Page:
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Treatment outcomes from community-based drug resistant tuberculosis treatment programs: a systematic… Weiss, Pamela; Chen, Wenjia; Cook, Victoria J; Johnston, James C Jun 17, 2014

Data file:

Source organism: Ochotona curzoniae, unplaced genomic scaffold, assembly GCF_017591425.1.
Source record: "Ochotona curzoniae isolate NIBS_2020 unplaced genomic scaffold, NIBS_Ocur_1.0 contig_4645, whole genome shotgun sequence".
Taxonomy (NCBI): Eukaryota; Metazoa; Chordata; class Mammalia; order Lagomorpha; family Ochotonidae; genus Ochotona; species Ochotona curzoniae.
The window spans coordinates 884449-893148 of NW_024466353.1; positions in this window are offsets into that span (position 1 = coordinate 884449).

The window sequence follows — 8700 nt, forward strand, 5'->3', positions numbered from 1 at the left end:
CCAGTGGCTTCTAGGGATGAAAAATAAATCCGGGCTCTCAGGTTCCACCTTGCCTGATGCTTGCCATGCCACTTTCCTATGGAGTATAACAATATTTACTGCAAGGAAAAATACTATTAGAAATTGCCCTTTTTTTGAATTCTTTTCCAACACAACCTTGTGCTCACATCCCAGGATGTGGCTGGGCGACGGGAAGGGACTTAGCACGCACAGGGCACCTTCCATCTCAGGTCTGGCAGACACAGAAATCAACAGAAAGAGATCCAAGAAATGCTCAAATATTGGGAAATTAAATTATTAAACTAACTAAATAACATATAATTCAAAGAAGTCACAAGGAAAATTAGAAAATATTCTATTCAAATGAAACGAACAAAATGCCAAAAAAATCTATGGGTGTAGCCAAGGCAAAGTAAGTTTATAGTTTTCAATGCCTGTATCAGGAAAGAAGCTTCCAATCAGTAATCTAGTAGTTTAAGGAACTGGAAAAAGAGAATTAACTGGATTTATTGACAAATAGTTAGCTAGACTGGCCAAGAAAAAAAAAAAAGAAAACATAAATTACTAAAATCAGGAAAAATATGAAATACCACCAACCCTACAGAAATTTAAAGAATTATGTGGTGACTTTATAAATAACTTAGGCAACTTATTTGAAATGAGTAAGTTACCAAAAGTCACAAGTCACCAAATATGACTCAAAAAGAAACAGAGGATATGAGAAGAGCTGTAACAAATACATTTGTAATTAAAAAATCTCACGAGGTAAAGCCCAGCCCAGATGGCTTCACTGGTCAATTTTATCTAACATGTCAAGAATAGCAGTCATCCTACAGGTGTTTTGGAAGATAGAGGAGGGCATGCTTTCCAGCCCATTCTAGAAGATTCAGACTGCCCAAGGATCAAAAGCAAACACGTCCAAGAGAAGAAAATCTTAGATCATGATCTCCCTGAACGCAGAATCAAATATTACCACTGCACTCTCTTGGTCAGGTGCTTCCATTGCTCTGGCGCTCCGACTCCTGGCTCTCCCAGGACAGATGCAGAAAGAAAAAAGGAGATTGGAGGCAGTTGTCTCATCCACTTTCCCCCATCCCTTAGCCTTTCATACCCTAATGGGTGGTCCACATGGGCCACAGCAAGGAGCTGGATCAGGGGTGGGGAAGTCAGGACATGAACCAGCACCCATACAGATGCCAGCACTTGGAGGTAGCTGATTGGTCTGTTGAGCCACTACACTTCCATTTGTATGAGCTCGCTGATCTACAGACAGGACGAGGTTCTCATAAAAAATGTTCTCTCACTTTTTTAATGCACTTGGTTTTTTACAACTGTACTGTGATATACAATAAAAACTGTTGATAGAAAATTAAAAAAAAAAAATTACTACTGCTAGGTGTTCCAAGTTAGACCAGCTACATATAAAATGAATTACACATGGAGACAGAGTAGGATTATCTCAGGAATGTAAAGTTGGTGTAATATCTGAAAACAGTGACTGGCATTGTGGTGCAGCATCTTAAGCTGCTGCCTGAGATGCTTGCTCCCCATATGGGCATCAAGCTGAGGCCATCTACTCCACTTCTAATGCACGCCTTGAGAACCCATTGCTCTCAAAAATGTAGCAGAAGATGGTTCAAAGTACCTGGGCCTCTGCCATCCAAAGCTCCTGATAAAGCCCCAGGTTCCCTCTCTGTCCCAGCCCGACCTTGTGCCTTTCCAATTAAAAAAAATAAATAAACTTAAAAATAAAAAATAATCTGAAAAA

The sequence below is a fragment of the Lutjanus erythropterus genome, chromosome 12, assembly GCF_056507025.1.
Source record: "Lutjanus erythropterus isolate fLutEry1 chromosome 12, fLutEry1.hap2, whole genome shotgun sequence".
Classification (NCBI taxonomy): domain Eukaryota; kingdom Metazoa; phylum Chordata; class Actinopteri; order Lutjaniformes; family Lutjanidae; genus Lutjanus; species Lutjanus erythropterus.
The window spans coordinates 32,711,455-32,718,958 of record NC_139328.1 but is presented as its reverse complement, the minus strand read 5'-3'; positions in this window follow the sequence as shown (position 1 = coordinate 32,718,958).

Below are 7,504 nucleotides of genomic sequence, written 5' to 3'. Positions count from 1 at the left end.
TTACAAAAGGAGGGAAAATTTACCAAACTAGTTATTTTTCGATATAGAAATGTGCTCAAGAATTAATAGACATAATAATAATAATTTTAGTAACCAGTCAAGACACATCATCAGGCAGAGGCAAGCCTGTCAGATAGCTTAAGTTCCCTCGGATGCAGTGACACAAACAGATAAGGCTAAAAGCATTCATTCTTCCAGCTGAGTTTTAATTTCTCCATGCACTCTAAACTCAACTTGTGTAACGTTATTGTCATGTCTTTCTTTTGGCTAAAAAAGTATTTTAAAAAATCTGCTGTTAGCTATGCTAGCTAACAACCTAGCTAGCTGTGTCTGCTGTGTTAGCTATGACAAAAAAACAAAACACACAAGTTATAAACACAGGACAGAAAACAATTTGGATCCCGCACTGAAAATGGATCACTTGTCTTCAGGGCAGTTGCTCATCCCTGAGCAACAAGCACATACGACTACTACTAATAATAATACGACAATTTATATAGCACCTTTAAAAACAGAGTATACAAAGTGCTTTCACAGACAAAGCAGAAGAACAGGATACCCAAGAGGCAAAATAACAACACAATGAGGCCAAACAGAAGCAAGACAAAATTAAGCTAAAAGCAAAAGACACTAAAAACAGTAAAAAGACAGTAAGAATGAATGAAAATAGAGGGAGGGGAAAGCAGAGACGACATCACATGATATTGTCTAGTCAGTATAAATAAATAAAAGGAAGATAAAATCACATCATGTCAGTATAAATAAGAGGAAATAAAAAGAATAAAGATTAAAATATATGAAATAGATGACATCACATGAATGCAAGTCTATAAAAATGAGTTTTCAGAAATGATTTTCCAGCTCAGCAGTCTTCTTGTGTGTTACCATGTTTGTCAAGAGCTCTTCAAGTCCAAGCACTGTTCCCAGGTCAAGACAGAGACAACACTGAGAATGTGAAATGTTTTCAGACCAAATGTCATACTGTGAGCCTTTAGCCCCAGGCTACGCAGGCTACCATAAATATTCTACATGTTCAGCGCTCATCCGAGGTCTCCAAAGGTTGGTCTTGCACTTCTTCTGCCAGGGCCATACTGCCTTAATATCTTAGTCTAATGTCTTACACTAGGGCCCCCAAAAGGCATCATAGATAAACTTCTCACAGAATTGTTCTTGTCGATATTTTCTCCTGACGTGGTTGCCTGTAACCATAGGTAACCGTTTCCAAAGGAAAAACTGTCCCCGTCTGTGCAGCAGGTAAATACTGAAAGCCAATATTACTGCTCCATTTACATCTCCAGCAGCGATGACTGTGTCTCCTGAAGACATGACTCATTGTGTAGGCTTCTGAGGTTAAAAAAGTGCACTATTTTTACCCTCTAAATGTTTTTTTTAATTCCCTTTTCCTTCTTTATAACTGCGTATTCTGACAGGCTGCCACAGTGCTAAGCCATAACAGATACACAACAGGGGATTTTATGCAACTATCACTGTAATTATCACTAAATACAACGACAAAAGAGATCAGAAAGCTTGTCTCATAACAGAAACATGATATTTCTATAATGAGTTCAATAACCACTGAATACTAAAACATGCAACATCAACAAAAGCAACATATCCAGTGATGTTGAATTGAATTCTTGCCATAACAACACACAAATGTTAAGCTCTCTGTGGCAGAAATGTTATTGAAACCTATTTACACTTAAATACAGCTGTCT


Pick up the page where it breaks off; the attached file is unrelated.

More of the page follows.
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RESEARCH ARTICLE Open AccessTreatment outcomes from community-baseddrug resistant tuberculosis treatment programs:a systematic review and meta-analysisPamela Weiss1, Wenjia Chen2, Victoria J Cook3,4 and James C Johnston3,4*AbstractBackground: There is increasing evidence that community-based treatment of drug resistant tuberculosis (DRTB) isa feasible and cost-effective alternative to centralized, hospital-based care. Although several large programs havereported favourable outcomes from community-based treatment, to date there has been no systematic assessmentof community-based DRTB treatment program outcomes. The objective of this study was to synthesize availableevidence on treatment outcomes from community based multi-drug resistant (MDRTB) and extensively drugresistant tuberculosis (XDRTB) treatment programs.Methods: We performed a systematic review and meta-analysis of the published literature to examine treatmentoutcomes from community-based MDRTB and XDRTB treatment programs. Studies reporting outcomes fromprograms using community-based treatment strategies and reporting outcomes consistent with WHO guidelineswere included for analysis. Treatment outcomes, including treatment success, default, failure, and death werepooled for analysis. Meta-regression was performed to examine for associations between treatment outcomesand program or patient factors.Results: Overall 10 studies reporting outcomes on 1288 DRTB patients were included for analysis. Of thispopulation, 65% [95% CI 59-71%] of patients had a successful outcome, 15% [95% CI 12-19%] defaulted, 13%[95% CI 9-18%] died, and 6% [95% CI 3-11%] failed treatment for a total of 35% [95% CI 29-41%] with unsuccessfultreatment outcome. Meta-regression failed to identify any factors associated with treatment success, including studyyear, age of participants, HIV prevalence, XDRTB prevalence, treatment regimen, directly observed therapy (DOT)location or DOT provider.Conclusions: Outcomes of community-based MDRTB and XDRTB treatment outcomes appear similar to overalltreatment outcomes published in three systematic reviews on MDRTB therapy. Work is needed to delineateprogram characteristics associated with improved treatment outcomes.Keywords: Tuberculosis, Multidrug-resistant, Treatment, Community basedBackgroundDrug resistant tuberculosis (DRTB) is a global health con-cern that undermines recent successes in tuberculosis(TB) control [1]. DRTB includes both multidrug-resistant(MDR) and extensively drug-resistant (XDR) TB; MDRTBstrains are resistant to the two most-effective first-lineanti-TB drugs, while XDRTB is resistant to four highlyeffective anti-TB drugs [2]. Worldwide there are approxi-mately 650,000 cases of MDRTB of which 10% areXDRTB [3,4]. Without significant scale-up in diagnosticand treatment capacity for DRTB, MDRTB and XDRTBcould become the dominant forms of TB worldwide [1].Treatment of MDRTB and XDRTB requires second-line anti-TB drugs that are more costly, less effica-cious and more toxic than first-line drugs [4,5], andrequire ≥20 months of medical therapy [6]. Treatmentis typically delivered using the WHO DOTS-Plus modeland traditionally involves prolonged inpatient treatment* Correspondence: james.johnston@bccdc.ca3Division of Respirology, University of British Columbia, Vancouver, Canada4The British Columbia Center for Disease Control, 655 West 12th Avenue,Vancouver, BC V5Z4R4, CanadaFull list of author information is available at the end of the article© 2014 Weiss et al.; licensee BioMed Central Ltd. This is an Open Access article distributed under the terms of the CreativeCommons Attribution License (http://creativecommons.org/licenses/by/2.0), which permits unrestricted use, distribution, andreproduction in any medium, provided the original work is properly credited.Weiss et al. BMC Infectious Diseases 2014, 14:333http://www.biomedcentral.com/1471-2334/14/333that enables enhanced monitoring of adverse drug reac-tions, ensures adherence, and may prevent spread withinthe community [7,8]. Unfortunately, resource limitationsoften force patients to wait months for inpatient therapy,during which time they can spread to other people in theircommunity. Inpatient therapy also increases the risk ofnosocomial transmission, particularly in low-resourcesettings.To address these challenges, many DRTB treatmentprograms have incorporated community participation inthe DRTB treatment. Community-based directly observedtherapy (cb-DOTS) programs are low-cost treatmentprograms that utilize family members, neighbours, co-workers, local health care workers (HCWs) or former pa-tients to directly observe treatment rather than requiringhospitalizations or frequent visits to a health care facility.For drug-susceptible TB, cb-DOTS appears comparable orbetter than hospital-based approaches [9-11]. Many re-search groups have examined treatment outcomes ofcommunity-based DRTB treatment models and reportgood results, however to date no systematic evaluation ofcb-DRTB programs has been reported in the literature.Our objective was to synthesize available evidence ontreatment outcomes from community based multi-drugresistant (MDRTB) and extensively drug resistant tubercu-losis (XDRTB) treatment programs.We performed a systematic review and meta-analysisto investigate treatment outcomes in community-basedMDRTB and XDRTB treatment programs. For the pur-pose of this study, community-based refers to treatmentthat occurs on an outpatient basis, and includes partici-pation by community members in treatment delivery.Treatment outcomes were examined and pooled for ana-lysis. Program and patient characteristics were also ana-lyzed to determine the effect these variables had ontreatment success.MethodsThe present review have been reported according to thepreferred reporting items for systematic reviews andmeta-analyses (PRISMA) (Additional file 1).Search strategyA methodical strategy was used to identify relevant publi-cations. Our search strategy was modeled after Johnstonet al. [12] and Orenstein et al. [13] with slight modifica-tion. The search was limited to English language pub-lications in the EMBASE, MEDLINE, InternationalPharmaceutical Abstracts and BIOSIS databases and theWeb of Science that were published between January1990 and August 2012. Keyword searches were conductedon both titles and abstracts to identify relevant publica-tions using combinations of the keywords “MDR*”,“XDR*”, “drug resistant”, “drug-resistant”, “multidrug”,“multi-drug”, “extensively”, “TB”, “tuberculosis”, “directlyobserved”, “DOTS”, “DOTS-Plus”, “cb-DOTS”, “treat-ment”, “community”, “outpatient”, “public participation”,“community-based”, “decentralized”, “home-based”, “am-bulatory”, “clinic”, “community health worker”, and“CHW”. A search of EBM reviews was also conducted todetermine existing systematic reviews on this topic. Thisincluded Database of Abstracts of Reviews and Effects,Cochrane Central Register of Controlled Trials andCochrane Database of Systematic Reviews. Citationswere all thoroughly reviewed and it was determined thatno systematic reviews were published on this subject.Online archives of several journals were also methodicallysearched manually from January 1990 (when available).Journals searched included American Journal of Respira-tory and Critical Care Medicine, Clinical InfectiousDisease, Chest, International Journal of Tuberculosis andLung Disease, and Journal of Infectious Disease. Biblio-graphic searches of identified articles were conducted toidentify other relevant studies.Selection of studiesRelevant articles were reviewed and examined for eligi-bility beginning with the abstract and followed by fulltext review. The following inclusion criteria were ap-plied: original study; published in English after January1990; reported treatment outcomes on patients withculture-confirmed MDRTB or XDRTB; utilized directlyobserved treatment on an outpatient basis; employedcommunity-based treatment strategies; reported treat-ment outcomes that would allow for comparison withother studies. Studies were excluded if they utilized onlysurgical interventions, reported only preliminary out-comes, routinely hospitalized patients for ≥ six months,or did not report data in a format enabling extraction.Methodological assessmentTwo authors (P.W. and J.J.) independently assessed themethodological quality of the selected studies consideredin the current review. Randomized controlled-trials, pro-spective cohorts, retrospective cohorts or consecutivecase control studies were assessed. Publications includedin this analysis reported treatment outcomes for ≥ fivepatients, reported results on at least 50% of patients, re-ported general demographic information on patients,and included community-based treatment ≥ six monthsin duration and total treatment duration of ≥18 months.In the case of duplicate data, the publication with themore detailed reports on treatment outcomes was in-cluded for meta-analysis. Studies were selected by oneauthor (P.W.), with selected studies reviewed for inclu-sion/exclusion by two authors (P.W, J.J.).Weiss et al. BMC Infectious Diseases 2014, 14:333 Page 2 of 9http://www.biomedcentral.com/1471-2334/14/333Treatment outcome definitionsWe used treatment outcome measures defined by Lasersonet al. and the WHO [5,14]. Patients that met the criteria forcure or treatment completed were classified as having suc-cessful treatment outcomes. Patients that met criteria fordeath, treatment default, treatment failure or transfer outwere classified as having unsuccessful treatment outcomes.For data analysis, patients whose results were not availableor patients that met transfer out criteria were placed in thetreatment default category.Study characteristicsThe association between treatment success and severalstudy characteristics was examined among several sub-groups. Factors examined included study year (enroll-ment started before 2002 versus after 2002), patient age(>14 years versus ≤14), HIV prevalence (in the cohortdescribed) (0-2%; >2%), XDRTB infection (0%; >0%),treatment regimen (individualized; standardized), DOTlocation (home-based; clinic/PHC-based) and DOT pro-vider (CHWs/HCWs only; included family/friends).Data analysisData extraction was performed by one author (P.M.) andcross-checked by a second author (J.J.). Data was ana-lyzed using Microsoft Excel (version 14 · 1 · 0) and Stats-Direct (version 2 · 7 · 9) and STATA/IC v12 · 0. Treatmentoutcome data (successful, default, death and failure) acrossall studies were pooled to measure overall treatment out-comes associated with community-based treatment. TheHeterogeneity between these studies was assessed with bycalculating I2 test. A calculated value of I2 > 50% indicatedsubstantial heterogeneity. For pooling of these results, weused a more conservative random-effect model. An Eggertest was used to assess for publication bias, and funnelplots were created.To examine sources of heterogeneity, a random-effectsmeta-regression was performed. The dependent variablewas logit-transformed DRTB treatment success (ES). All10 studies were included in this analysis. For ES = 0 or 1,to avoid generating missing data, a small adjustment term(2n)−1 was applied to the logit-transformation [15]. Stand-ard errors were adjusted in accordance. This analysis wasbased on a significance level at p = 0 · 05. Predictors wereexamined using univariate meta-regression models.ResultsFigure 1 shows the study selection process. The initialdatabase search yielded 584 articles, while manual searchand bibliographic search yielded 33 additional articles.Of these articles, 103 were retained for full text review;88 studies were excluded for various reasons, leaving 10articles for analysis (Figure 1) [16-25]. Overall the dates ofenrollment for studies ranged from 1996–2011 and exam-ined populations in six different countries (Table 1). Eightstudies were retrospective and two were prospective.Study heterogeneityThere was a high degree of heterogeneity between stud-ies. This was not unexpected, as each study differed interms of population characteristics and treatment model.Studies involved a mean 129 participants with a broadrange of sample sizes (5–651) (Table 1). Two studiesonly included children under ≤15 years [19,25]. Twostudies reported and included patients infected withXDRTB, with a mean of 4 · 4% (1–7). Four studies re-ported and included patients co-infected with HIV, witha mean of 28 · 2% (1–60). Of the eight studies that re-ported on previous TB therapy, 94 · 3% (65–100) of pa-tients received previous treatment. Eight studies reportedon retrospective cohorts, while two studies reported onprospective cohorts.In terms of treatment models, six studies utilized an in-dividualized regimen and four studies utilized a standard-ized regimen (Table 2). Treatment duration was expressedin different ways and varied between studies. All studiesexcept two reported the DOTS location; these two studiesdescribed outpatient treatment. The other studies involvedtreatment at local health centers or decentralized clinics,local hospitals or in patient homes. The DOTS providerwas reported in all studies and consisted of CHWs,HCWs, local nurses, friends, neighbours or householdmembers. Some studies reported additional communityinvolvement in the form of community education andsupport programs, the nomination of treatment supportindividuals and community teams that tracked patientsand did home visits if any treatments were missed.Treatment outcomesOverall, the 10 studies examined the treatment outcomesof 1288 DRTB patients (Table 3; Figure 2). Of this popula-tion, 65% [95% CI 59-71%] had a successful outcome(Figure 2). A total of 15% [95% CI 12-19%] of patientsdefaulted, 13% [95% CI 9-18%] of patients died, and 6%[95% CI 3-11%] failed treatment for a total of 35% [95%CI 29-41%] with an unsuccessful treatment outcome. Het-erogeneity between studies was high (I2 > 50%) for alltreatment outcomes except default. All pooled treatmentoutcome results were statistically significant (p < 0 · 05).Based on the funnel plot, there was no evidence of publi-cation bias (Additional file 2) (Egger test p = 0 · 69).Subgroup treatment successTreatment success among study subgroups was pooledand analyzed (Table 4). The univariate meta-regressionanalysis was performed to explain the source of hetero-geneity. Treatment success did not differ significantlyWeiss et al. BMC Infectious Diseases 2014, 14:333 Page 3 of 9http://www.biomedcentral.com/1471-2334/14/333Table 1 Baseline characteristics of the included studiesStudy Location Date Study type* Sample size XDR (%) HIV (%) Previous therapy (%) Mean resistanceDrobac et al [19] Peru 1999-2003 RC 27 - - - -Joseph et al [17] India 2006-2007 PC 38 0 0 100 3 · 6Malla et al [22] Nepal 2005-2006 RC 175 - - 93 3 · 7Mitnick et al. [20] Peru 1996-1999 RC 75 - 1 · 3 100 Median 6Mitnick et al. [21] Peru 1999-2002 RC 651 7 · 4 1 · 4 65 5 · 3, 8 · 4Oyieng’o et al. [24] Kenya 2008-2010 RC 8 0 50 100 3 · 1Satti et al. [25] Lesotho 2007-2011 RC 5 0 60 - 2.8Singla et al. [16] India 2002-2006 RC 126 - 0 100 3Thomas et al. [18] India 1999-2003 PC 66 1 · 5 - 100 3 · 4Tupasi et al. [23] Philippines 1999-2002 RC 117 - - 96 -*RC = retrospective cohort; PC = prospective cohort.Figure 1 Literature search and study selection process.Weiss et al. BMC Infectious Diseases 2014, 14:333 Page 4 of 9http://www.biomedcentral.com/1471-2334/14/333based on study year, age of participants, HIV prevalence,XDRTB prevalence, treatment regimen, DOTS locationor DOT provider (Additional file 3).DiscussionOver the past decade, evidence has amassed from treat-ment programs in low-income regions to demonstratethe feasibility, safety and cost-effectiveness of cb-DRTBtherapy. Our findings provide further evidence to sup-port this once controversial model of care. Overall, treat-ment success was 65% [95% CI 59–71] in a populationof MDRTB and XDRTB patients. The results from thisstudy are comparable to outcomes reported in two pre-vious meta-analyses of published MDRTB literature andone individual patient data meta-analysis (Figure 2)[12,13,26]. When compared with all treatment outcomesTable 2 Description of the treatment in the included studiesStudy Model* Treatmentduration(months)Drugs inregimen†DOTS location DOTS provider AdditionalcommunityinvolvementDrobac et al. [19] I 18-24 n/a Local health centre CHWs, nurses CHWs provided dosesoutside centre hoursJoseph et al. [17] S 6-9, 18 6,4 Local health centre HCWs, friends/neighboursHealth educationprovided for familyMalla et al. [22] S 8-12,16-24 5,4 Decentralized clinics Health workers Nominated treatmentsupport person requiredMitnick et al. [20] I Median 23 (0 · 4-35 · 9) Median 6 (5-9) Outpatient CHWs, nurses -Mitnick et al. [21] I ≥18 ≥5 Health centre or patient home CHWs Group therapy as neededOyieng’o et al. [24] S ≥6, 18 5,4 Local health centreor patient homeLocal nurse, HCW,household memberHousehold membersupervised evening doseSatti et al. [25] I ≥18 6 Outpatient CHWs Community teamtracked patients andprovided supportSingla et al. [16] S 6-9, 18 5,3 Peripheral healthcentre or patient homeHCW, household member Household membersupervised evening doseThomas et al. [18] I ≥18 5, ≥2 Village health centres,clinics or hospitalAnganwadi workers,village HCWs,private practitioners-Tupasi et al. [26] I ≥6, ≥18 5, 4 Local health centre,or patient homeHCWs Treatment partnernominated by the patient*I = Individualized, S = Standardized.‡Duration of intensive phase and continuation phase are separated by a comma. Otherwise duration represents length of treatment. †Number of drugs inintensive and continuation regimens separated by a comma.Table 3 Outcomes at the end of treatmentAuthors SamplesizeSuccessfuloutcome (n)Unsuccessful outcomeDefault (n) Death (n) Failure (n)Drobac et al. [19] 27 21 5 1 0Joseph et al. [17] 38 25 5 3 5Malla et al. [22] 175 123 29 14 9Mitnick et al. [20] 75 55 14 5 1Mitnick et al. [21] 651 429 70 134 18Oyieng’o et al. [24] 8 6 0 2 0Satti et al. [25] 5 5 0 0 0Singla et al. [16] 126 76 22 24 4Thomas et al. [18] 66 25 16 8 17Tupasi et al. [26] 117 71 16 18 12Summary 129 65% 15% 13% 6%95% CI - [59-71] [12-19] [9-18] [3-11]I2 Statistic - 73% 49% 74% 81%p value - 0.0001 0.0381 <0.0001 <0.0001Weiss et al. BMC Infectious Diseases 2014, 14:333 Page 5 of 9http://www.biomedcentral.com/1471-2334/14/333reported by Johnston et al., results were similar for treat-ment default (15% [95% CI 12–19] versus 13% [95% CI9–17]), death (13% [95% CI 9–18] versus 11% [95% CI9–13]) and treatment failure (6% [95% CI 3–11] versus8% [95% CI 5–11]) [12].The success of cb-DOTS programs for treatment ofdrug-susceptible TB has been the subject of a previoussystematic review. Kangovi et al. evaluated 24 programsand reported an overall treatment success rate of 80 · 1%[95% CI 77.1-83.2%] [27]. Their definition for community-based therapy included DOT by a community member ‘ina location other than a health facility or TB club’. Our in-clusion criteria were less rigid and included programs thatdelivered medication from health care facilities when asso-ciated with a form of community support.More recently, a systematic review by Bassili et al. ex-amined outcomes in ambulatory MDRTB treatment pro-grams, comparing outcomes to those from hospital-basedprograms [28]. Outcomes were similar between ambula-tory and hospital-based outcomes. Studies included for re-view did not maintain a requirement for communitysupport. Related to inclusion/exclusion criteria, this studyincluded only 8 studies in the ambulatory care arm, anddid not include large cohorts by Mitnick, Tupasi, Singla[16,21,23]. In addition, two treatment cohorts, includingthe largest analyzed, were from high income countries[29,30]. Thus, findings from this review may not necessar-ily reflect the majority of community-based MDR-TBmanagement.Study limitationsThe programs analyzed in this review varied in terms ofDOT delivery site and community support. DOT sitesincluded hospitals, clinics, community health centres andpatient homes. Meanwhile, community support varied,and included intense educational sessions for patients andfamilies, working with a nominated community supportperson, food supplementation, and transportation support.DOTS delivery was provided by various groups, includingnurses, health care workers (HCWs), community mem-bers, and family members. The variability in communitydelivery and community supports makes the evaluationFigure 2 Forest plot representing treatment success with results from meta-analyses.Weiss et al. BMC Infectious Diseases 2014, 14:333 Page 6 of 9http://www.biomedcentral.com/1471-2334/14/333and comparison of individual community programs diffi-cult. However, this variability likely stems from thecommunity-responsive design of such programs, and islikely essential for the success of cb-MDRTB programs.We attempted to identify elements of cb-MDRTB pro-grams associated with improved outcomes, such as DOTSlocation or DOTS provider. Based on this analysis, how-ever, there were no significant associations with improvedtreatment outcomes, possibly related to the limited samplesize.The community impact of cb-MDRTB was difficult tocapture in this study. We captured individual patient out-comes associated with cb-MDRTB programs, but the ef-fect of cb-MDRTB on treatment wait times, communityand hospital MDRTB transmission, community engage-ment and stigma, and overall cost were not analyzed.These outcomes, however, are beginning to emerge in theMDRTB literature. For example, in South Africa, Helleret al. reported decreased waiting times in cb-MDRTBwhen compared to a traditional, hospital based program[31]. Meanwhile, Fitzpatrick and Floyd examined cost-effectiveness of four MDRTB treatment programs andfound that the cost per DALY averted favours cb-MDRTB therapy [32]. Further assessments will be re-quired to better understand the influence of cb-MDRTBprograms on transmission dynamics, community per-ception, and other population-based aspects of TB con-trol. In addition, the stability of cb-MDRTB treatmentprograms during rapid scale-up will also be an import-ant issue given the recent expansion in MDRTB point ofcare diagnostic capacity [33].We should emphasize that up to four studies from ouranalysis were included in previous systematic reviews,which partially accounts for their similar outcomes.These four studies, however, contribute to less than 20%of the outcomes reported in all previous analyses. Weconsidered comparing cb-MDRTB studies to studiesreporting on other types of treatment programs. Unfor-tunately, treatment protocols are not well-described inmost studies, preventing strict classification and com-parison between treatment programs. In addition, ourinclusion of more recent publications may bias our re-sults towards improved MDRTB outcomes in this co-hort. Indeed, our subgroup analysis demonstrates non-significant improvement in treatment outcomes betweenstudies starting before and after 2002. However, the fivestudies published in or after 2009 did not demonstratesignificant differences in outcomes (data not shown).Lastly, we were limited by the number of studies avail-able for analysis; with only ten studies and 1288 patientsavailable for comparison, subgroup analysis was quitelimited.ConclusionIn conclusion, this systematic review and meta-analysis ofcb-DRTB therapy demonstrates that the published resultsof community-based MDRTB and XDRTB treatment pro-grams appear to have adequate treatment outcomes.These results help strengthen the evidence base to supportthe WHO’s conditional recommendation for cb-MDRTBtherapy and support recent calls for decentralizedMDRTB care [34]. More research is required to examineindividual and population-based effects of cb-MDRTBcare: How do outcomes from home-based care comparewith clinic-based ambulatory care? What community sup-ports are essential to maintaining adherence and success-ful outcomes in financially strapped MDRTB treatmentprograms? What aspects of MDRTB diagnosis and treat-ment can a national TB treatment program safelydecentralize? On a population level the effect of commu-nity engagement and education should be analyzed moreclosely, along with careful epidemiological study onMDRTB transmission. In our opinion, the call forTable 4 Treatment success among study subgroupsSubgroups Studies Treatment success(n) (95% CI)Year study began2002 or later 5 68% (59-75)Before 2002 5 63% (52-73)Patient’s ageIncluded patients ≤14 years old 6 67% (54-78)All patients >14 years old 4 65% (62-68)HIV prevalence0-2% 4 72% (61-81)HIV > 2% 2 85% (55-100)Not specified or unknown 4 61% (46-75)XDRTB prevalence0% 3 75% (55-91)>0% 2 53% (26-78)Not specified or unknown 5 67% (61-73)Treatment modelIndividualized 6 65% (54-75)Standardized 4 66% (60-71)DOTS locationIncluded home-based option 4 64% (61-68)Clinic or public health centre only 4 63% (45-79)Not specified 2 82% (54-98)DOTS providerFamily members, neighbours orhousehold members sometimes utilized3 62% (55-69)Only CHWs, HCWs and othermedical practitioners7 66% (57-74)Weiss et al. BMC Infectious Diseases 2014, 14:333 Page 7 of 9http://www.biomedcentral.com/1471-2334/14/333decentralized MDRTB treatment requires a rapid butwell-considered response.Additional filesAdditional file 1: Prisma 2009 checklist.Additional file 2: Funnel Plot with pseudo 95% confidence intervals.Additional file 3: Univariate meta-regression of DRTB treatmentsuccess.Competing interestsThe authors declare that they have no competing interests.Authors’ contributionsPW contributed to study design, data acquisition, data analysis, manuscriptpreparation and editing. WC contributed to study design, data analysis,manuscript preparation and editing. VC contributed to study design,manuscript preparation and editing. JJ contributed to study design, dataacquisition, data analysis, manuscript preparation and editing. All authorsread and approved the final manuscript.Author details1School of Humanitarian Studies, Royal Roads University, 2005 Sooke Rd,Victoria, British Columbia. 2Collaboration for Outcomes Research andEvaluation, University of British Columbia, 2405 Wesbrook Mall, Vancouver,Canada. 3Division of Respirology, University of British Columbia, Vancouver,Canada. 4The British Columbia Center for Disease Control, 655 West 12thAvenue, Vancouver, BC V5Z4R4, Canada.Received: 4 September 2013 Accepted: 28 May 2014Published: 17 June 2014References1. Gandhi NR, Nunn P, Dheda K, Schaaf HS, Zignol M, van Soolingen D,Jensen P, Bayona J: Multidrug-resistant and extensively drug-resistanttuberculosis: a threat to global control of tuberculosis. Lancet 2010,375(9728):1830–1843.2. World Health Organization: Global Tuberculosis Report. Geneva: WHO; 2012.3. 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BMC Infectious Diseases 2014 14:333.Submit your next manuscript to BioMed Centraland take full advantage of: • Convenient online submission• Thorough peer review• No space constraints or color figure charges• Immediate publication on acceptance• Inclusion in PubMed, CAS, Scopus and Google Scholar• Research which is freely available for redistributionSubmit your manuscript at www.biomedcentral.com/submitWeiss et al. BMC Infectious Diseases 2014, 14:333 Page 9 of 9http://www.biomedcentral.com/1471-2334/14/333